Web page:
The AMACOM editors have contributed by supporting some good organization to the book, including an index of the 95 techniques immediately following the table of contents and acknowledgements. Each chapter ends with a pause for reflection (write in the spaces provided what you got from this chapter) and a Next Steps section. Techniques presented in the book are tied back to theoretical introductions with side notes on the pages and readers are supplied with call-out quotes to read throughout the book.
The author and editors attempted to accomplish several things in one volume, but didn't make a sufficient connection or case, in my opinion. There is some value here for less experienced trainers, but such readers might be better served by the writings of Bob Pike and Leslie Yerkes. If you are active in the field already, this book may be a disappointment.

The Power Of Minds At Work: Leveraging the Power Of Organizational Intelligence
The Power Of Minds At Work: Leveraging the Power Of Organizational Intelligence
by Karl Albrecht
Edition: Hardcover
16 used & new from CDN$ 15.48

5.0 out of 5 stars Recommended for [Aspiring] Leaders, Nov. 9 2002
Employers are plagued by a dearth of leadership. Too many companies are populated by people who can't think for themselves and, worse, by people who can think but don't. Today, when brainpower is so critical to an organization's success, we limit ourselves by doing some really stupid things.
If that statement sounds a little brash, challenging, critical, and accurate, you ain't seen nothin' yet! After a quarter century of consulting to all sorts of organizations around the world, Karl Albrecht has earned an enviable reputation---and the bully pulpit to tell it like it is. His messages (and the book is filled with them) need to be heard by people in charge of today's departments, divisions, companies, agencies, and other organizations. We call these people "leaders," but in truth most are really managers or even administrators in leaders' clothing. Their ignorance, ineptitude, and avoidable blunders inhibit performance.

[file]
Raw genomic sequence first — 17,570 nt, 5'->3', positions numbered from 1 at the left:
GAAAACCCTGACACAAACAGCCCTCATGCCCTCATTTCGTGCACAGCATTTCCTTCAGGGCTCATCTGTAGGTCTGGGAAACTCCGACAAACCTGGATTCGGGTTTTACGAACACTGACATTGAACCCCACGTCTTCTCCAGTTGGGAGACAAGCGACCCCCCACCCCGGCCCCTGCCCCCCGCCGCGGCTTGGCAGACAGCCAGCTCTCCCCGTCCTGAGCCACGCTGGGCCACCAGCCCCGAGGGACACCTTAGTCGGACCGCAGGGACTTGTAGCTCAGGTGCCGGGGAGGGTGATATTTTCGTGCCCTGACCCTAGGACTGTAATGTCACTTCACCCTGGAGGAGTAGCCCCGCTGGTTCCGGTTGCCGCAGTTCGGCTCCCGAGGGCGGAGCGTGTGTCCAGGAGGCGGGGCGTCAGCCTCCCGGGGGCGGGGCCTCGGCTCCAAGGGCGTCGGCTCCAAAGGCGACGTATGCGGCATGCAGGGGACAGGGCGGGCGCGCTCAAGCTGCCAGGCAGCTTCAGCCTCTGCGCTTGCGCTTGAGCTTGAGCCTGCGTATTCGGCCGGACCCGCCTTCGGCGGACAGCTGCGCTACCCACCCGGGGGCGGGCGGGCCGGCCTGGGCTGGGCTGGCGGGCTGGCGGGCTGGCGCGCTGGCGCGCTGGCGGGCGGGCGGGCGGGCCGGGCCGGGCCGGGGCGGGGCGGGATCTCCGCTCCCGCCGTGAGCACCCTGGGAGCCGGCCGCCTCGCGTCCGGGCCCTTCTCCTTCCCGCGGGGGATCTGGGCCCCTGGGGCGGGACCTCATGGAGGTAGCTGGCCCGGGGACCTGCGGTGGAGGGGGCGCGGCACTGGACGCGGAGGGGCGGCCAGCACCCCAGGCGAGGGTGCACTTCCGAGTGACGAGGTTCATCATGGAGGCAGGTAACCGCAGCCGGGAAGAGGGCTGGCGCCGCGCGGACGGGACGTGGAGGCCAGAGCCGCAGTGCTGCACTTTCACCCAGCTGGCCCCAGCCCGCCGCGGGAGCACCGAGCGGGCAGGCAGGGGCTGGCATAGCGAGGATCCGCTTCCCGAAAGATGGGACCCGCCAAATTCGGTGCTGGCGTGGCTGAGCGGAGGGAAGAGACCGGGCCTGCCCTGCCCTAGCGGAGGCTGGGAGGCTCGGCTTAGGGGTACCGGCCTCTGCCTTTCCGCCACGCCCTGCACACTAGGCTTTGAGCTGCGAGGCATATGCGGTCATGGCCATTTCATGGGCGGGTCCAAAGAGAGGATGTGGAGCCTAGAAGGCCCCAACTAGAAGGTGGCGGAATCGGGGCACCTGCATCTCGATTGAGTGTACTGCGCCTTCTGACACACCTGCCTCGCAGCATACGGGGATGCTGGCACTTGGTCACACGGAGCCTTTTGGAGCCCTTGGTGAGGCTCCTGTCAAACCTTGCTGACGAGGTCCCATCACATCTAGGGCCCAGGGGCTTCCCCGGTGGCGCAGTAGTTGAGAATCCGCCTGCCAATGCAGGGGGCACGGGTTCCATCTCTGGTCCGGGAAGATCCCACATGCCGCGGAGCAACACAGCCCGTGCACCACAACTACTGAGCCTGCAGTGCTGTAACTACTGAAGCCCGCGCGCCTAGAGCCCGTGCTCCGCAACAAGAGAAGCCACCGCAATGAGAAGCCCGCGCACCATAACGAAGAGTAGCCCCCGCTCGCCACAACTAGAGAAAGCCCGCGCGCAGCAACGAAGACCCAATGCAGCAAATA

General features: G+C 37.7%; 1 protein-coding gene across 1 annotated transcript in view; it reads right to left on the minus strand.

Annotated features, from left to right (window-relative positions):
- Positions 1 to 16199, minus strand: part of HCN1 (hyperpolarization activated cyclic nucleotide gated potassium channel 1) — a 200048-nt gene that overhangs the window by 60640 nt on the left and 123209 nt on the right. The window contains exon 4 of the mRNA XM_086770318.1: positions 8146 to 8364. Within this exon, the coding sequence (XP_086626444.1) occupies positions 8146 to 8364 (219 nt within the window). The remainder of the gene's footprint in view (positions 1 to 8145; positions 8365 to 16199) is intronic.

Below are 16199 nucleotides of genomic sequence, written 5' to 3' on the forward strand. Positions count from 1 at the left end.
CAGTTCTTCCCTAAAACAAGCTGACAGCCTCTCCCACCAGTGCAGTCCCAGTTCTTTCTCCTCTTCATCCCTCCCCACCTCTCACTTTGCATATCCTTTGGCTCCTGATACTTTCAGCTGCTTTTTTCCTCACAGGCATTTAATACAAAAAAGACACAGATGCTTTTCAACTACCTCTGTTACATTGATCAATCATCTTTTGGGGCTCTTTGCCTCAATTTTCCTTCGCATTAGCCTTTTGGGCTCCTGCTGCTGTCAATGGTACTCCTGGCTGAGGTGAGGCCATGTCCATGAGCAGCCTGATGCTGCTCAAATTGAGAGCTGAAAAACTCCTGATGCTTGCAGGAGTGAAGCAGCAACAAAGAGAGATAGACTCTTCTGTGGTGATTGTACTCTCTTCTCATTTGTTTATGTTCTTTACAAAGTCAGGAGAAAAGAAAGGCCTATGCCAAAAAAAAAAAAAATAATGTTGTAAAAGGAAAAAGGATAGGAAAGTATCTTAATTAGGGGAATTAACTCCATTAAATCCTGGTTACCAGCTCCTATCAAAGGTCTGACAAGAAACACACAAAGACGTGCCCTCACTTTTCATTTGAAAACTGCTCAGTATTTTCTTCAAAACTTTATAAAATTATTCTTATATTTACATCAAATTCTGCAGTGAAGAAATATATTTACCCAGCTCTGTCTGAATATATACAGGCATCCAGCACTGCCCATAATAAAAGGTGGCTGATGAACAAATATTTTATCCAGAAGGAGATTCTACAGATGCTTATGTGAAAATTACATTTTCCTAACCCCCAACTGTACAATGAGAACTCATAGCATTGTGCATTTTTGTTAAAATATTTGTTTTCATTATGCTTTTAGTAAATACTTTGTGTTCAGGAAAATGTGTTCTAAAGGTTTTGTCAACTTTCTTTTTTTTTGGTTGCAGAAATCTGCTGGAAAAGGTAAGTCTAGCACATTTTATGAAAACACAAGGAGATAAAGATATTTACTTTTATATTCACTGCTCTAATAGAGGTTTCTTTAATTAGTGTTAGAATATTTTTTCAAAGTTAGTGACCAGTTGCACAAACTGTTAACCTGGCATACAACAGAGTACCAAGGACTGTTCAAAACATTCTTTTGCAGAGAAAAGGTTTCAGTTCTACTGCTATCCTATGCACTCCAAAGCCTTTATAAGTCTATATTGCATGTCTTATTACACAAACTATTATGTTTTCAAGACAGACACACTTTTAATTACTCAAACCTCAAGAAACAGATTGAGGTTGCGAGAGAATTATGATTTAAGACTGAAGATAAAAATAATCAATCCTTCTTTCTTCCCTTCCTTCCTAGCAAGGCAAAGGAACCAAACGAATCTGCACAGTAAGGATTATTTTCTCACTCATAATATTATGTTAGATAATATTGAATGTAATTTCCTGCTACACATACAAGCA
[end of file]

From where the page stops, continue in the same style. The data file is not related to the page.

Leaders need to learn more about leadership. They need to understand leadership in its current context and, at the same time, appreciate how we arrived at this place on our journey. They need to appreciate their role, especially the importance of inspiring and supporting people to use their minds. Creativity? Yes, but an amazing proportion of workers can't---or won't---even think for themselves, limiting their potential for achievement.
Consider Albrecht's Law: "Intelligent people, when assembled into an organization, will tend toward collective stupidity." It's Dilbert ® come to life. Albrecht's assertion is that leveraging the intelligence of an organization can determine the difference between "smart" companies and "dumb" companies. In our increasingly competitive employment environment, companies that allow themselves to be "dumb" (or even just dumber than the competition) may be doomed to extinction. The differentiating factor is leadership, and how well that leadership can utilize the individual and collective intelligence of the organization's members.